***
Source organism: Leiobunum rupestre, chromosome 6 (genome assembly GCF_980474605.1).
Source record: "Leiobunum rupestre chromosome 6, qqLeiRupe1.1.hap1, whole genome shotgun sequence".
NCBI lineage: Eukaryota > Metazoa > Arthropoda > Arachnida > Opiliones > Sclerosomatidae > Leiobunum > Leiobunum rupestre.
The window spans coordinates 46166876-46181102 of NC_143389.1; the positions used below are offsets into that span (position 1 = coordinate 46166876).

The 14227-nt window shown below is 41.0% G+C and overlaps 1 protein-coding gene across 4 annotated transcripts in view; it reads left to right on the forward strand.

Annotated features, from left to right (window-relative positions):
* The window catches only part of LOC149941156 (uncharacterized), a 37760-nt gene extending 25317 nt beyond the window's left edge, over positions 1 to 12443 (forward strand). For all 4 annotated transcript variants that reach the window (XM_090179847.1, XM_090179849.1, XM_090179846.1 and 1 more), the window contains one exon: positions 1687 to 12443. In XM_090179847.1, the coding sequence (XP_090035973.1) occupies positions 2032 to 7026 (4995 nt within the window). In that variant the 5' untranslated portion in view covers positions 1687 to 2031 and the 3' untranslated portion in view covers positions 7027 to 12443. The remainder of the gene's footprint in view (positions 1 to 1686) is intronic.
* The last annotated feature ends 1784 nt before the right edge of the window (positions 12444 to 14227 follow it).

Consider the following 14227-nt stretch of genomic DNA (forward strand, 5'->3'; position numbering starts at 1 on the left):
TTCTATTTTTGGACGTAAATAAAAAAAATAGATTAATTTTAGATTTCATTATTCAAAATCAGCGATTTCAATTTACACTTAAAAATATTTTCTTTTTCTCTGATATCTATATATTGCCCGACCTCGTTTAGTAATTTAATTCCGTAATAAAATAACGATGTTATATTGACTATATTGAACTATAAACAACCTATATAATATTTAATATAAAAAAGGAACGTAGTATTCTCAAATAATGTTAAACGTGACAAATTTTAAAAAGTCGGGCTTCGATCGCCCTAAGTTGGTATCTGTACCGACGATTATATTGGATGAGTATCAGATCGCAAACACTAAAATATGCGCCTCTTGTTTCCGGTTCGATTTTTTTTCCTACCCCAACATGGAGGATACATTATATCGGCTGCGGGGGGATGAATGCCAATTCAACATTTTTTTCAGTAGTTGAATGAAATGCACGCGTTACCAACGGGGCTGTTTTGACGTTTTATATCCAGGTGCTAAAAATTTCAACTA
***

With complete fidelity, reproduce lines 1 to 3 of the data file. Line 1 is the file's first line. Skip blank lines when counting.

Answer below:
Source organism: Leiobunum rupestre, chromosome 6 (genome assembly GCF_980474605.1).
Source record: "Leiobunum rupestre chromosome 6, qqLeiRupe1.1.hap1, whole genome shotgun sequence".
NCBI lineage: Eukaryota > Metazoa > Arthropoda > Arachnida > Opiliones > Sclerosomatidae > Leiobunum > Leiobunum rupestre.